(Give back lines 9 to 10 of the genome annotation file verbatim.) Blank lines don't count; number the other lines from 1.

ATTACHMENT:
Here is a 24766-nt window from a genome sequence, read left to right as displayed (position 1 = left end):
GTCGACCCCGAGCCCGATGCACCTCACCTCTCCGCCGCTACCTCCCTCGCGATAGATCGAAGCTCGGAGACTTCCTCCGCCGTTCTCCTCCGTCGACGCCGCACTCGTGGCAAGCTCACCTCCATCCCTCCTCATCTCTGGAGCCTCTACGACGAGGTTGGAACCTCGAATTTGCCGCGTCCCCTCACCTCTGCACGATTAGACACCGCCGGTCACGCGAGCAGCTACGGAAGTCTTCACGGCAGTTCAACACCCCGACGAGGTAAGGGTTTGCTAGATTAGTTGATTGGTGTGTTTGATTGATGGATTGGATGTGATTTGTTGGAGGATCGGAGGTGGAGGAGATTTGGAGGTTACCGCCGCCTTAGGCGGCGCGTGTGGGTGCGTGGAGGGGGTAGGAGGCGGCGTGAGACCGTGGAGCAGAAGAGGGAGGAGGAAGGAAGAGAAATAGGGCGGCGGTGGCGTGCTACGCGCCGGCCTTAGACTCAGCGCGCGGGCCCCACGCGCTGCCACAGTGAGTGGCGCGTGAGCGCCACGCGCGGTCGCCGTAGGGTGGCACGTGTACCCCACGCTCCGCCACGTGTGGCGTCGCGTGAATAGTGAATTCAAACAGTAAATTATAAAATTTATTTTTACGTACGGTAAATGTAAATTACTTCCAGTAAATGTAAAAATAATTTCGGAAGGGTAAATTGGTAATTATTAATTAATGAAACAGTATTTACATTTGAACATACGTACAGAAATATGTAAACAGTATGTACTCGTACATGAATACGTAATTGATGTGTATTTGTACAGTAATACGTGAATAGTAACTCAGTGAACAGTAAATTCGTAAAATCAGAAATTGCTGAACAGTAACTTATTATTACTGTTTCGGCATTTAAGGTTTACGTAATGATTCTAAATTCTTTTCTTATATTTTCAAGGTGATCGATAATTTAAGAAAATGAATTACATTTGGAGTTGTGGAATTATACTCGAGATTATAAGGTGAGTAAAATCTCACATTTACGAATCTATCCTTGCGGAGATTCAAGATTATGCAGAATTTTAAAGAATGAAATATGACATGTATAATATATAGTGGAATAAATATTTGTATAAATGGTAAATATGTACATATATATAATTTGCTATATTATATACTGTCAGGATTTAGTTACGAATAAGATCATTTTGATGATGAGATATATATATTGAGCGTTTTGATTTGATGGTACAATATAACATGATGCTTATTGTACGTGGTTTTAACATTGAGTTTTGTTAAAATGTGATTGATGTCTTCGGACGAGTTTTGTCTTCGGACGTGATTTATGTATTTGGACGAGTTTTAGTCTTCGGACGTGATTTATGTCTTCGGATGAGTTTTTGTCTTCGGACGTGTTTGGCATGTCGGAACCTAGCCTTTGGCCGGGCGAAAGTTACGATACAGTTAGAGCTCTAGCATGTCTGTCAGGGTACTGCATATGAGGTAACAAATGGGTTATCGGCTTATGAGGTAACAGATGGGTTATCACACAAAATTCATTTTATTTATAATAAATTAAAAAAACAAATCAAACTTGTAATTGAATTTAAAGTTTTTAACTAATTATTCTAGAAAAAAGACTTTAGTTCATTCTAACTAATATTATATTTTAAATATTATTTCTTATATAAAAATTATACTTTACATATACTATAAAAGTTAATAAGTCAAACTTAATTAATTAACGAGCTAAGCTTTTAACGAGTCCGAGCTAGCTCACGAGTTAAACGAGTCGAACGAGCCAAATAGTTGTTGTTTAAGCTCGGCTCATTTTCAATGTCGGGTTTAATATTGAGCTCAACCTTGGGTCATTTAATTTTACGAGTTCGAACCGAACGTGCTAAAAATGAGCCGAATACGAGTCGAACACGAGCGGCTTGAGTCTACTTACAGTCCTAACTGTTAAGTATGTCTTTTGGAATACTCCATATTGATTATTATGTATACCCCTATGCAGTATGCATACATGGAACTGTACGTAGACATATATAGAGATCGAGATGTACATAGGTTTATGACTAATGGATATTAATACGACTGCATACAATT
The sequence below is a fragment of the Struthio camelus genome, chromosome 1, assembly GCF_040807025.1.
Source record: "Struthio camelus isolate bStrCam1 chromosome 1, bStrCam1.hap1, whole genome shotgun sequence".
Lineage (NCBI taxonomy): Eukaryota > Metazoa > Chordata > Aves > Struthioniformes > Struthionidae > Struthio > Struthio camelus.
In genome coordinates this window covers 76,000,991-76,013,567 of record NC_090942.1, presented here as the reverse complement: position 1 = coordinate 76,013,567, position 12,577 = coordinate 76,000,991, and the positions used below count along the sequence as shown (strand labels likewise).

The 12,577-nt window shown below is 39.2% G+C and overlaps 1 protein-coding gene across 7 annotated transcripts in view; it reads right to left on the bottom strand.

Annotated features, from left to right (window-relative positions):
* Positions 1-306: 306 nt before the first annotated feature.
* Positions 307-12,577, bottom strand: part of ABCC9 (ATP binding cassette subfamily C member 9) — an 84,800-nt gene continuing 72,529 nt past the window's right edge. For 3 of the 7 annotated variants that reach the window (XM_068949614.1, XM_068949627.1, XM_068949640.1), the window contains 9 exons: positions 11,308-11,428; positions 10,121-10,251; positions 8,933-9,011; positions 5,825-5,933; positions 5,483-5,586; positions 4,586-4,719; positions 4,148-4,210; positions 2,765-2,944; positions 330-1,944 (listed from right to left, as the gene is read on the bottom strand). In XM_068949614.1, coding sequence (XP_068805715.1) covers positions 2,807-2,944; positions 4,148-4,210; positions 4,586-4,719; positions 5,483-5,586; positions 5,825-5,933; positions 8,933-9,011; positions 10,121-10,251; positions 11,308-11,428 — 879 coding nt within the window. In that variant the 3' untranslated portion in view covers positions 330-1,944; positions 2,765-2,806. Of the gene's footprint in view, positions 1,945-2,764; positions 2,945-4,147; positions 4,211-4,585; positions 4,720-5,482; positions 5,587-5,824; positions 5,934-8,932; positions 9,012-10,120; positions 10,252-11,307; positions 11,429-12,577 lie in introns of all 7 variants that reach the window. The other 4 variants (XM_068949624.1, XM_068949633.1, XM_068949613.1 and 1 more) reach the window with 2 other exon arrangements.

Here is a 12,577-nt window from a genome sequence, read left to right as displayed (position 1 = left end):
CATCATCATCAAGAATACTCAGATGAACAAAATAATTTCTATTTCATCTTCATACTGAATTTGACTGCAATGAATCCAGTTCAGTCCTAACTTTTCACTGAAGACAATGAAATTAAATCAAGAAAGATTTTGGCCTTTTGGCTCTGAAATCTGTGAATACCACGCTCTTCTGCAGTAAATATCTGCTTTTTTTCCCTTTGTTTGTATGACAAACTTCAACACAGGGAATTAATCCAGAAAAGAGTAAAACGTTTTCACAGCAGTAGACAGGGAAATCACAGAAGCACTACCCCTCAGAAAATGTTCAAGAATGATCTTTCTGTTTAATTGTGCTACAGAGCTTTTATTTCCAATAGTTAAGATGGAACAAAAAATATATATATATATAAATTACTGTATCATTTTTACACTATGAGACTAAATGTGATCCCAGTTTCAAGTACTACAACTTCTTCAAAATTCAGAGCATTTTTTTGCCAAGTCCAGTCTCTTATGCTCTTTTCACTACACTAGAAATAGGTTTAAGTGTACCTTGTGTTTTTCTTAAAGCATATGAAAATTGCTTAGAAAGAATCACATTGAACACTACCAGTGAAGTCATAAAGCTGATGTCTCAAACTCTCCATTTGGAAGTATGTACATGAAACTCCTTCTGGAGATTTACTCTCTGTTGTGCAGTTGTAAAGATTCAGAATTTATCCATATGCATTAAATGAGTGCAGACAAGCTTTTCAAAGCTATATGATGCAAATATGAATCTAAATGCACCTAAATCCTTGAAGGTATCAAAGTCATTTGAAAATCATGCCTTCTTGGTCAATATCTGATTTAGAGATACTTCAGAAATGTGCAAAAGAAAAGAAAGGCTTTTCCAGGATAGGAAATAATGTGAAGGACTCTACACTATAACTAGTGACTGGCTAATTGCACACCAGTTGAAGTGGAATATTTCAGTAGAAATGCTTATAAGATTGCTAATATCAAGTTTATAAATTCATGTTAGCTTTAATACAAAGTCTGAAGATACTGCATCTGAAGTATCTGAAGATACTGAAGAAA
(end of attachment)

* Positions 1-306: 306 nt before the first annotated feature.
* Positions 307-12,577, bottom strand: part of ABCC9 (ATP binding cassette subfamily C member 9) — an 84,800-nt gene continuing 72,529 nt past the window's right edge. For 3 of the 7 annotated variants that reach the window (XM_068949614.1, XM_068949627.1, XM_068949640.1), the window contains 9 exons: positions 11,308-11,428; positions 10,121-10,251; positions 8,933-9,011; positions 5,825-5,933; positions 5,483-5,586; positions 4,586-4,719; positions 4,148-4,210; positions 2,765-2,944; positions 330-1,944 (listed from right to left, as the gene is read on the bottom strand). In XM_068949614.1, coding sequence (XP_068805715.1) covers positions 2,807-2,944; positions 4,148-4,210; positions 4,586-4,719; positions 5,483-5,586; positions 5,825-5,933; positions 8,933-9,011; positions 10,121-10,251; positions 11,308-11,428 — 879 coding nt within the window. In that variant the 3' untranslated portion in view covers positions 330-1,944; positions 2,765-2,806. Of the gene's footprint in view, positions 1,945-2,764; positions 2,945-4,147; positions 4,211-4,585; positions 4,720-5,482; positions 5,587-5,824; positions 5,934-8,932; positions 9,012-10,120; positions 10,252-11,307; positions 11,429-12,577 lie in introns of all 7 variants that reach the window. The other 4 variants (XM_068949624.1, XM_068949633.1, XM_068949613.1 and 1 more) reach the window with 2 other exon arrangements.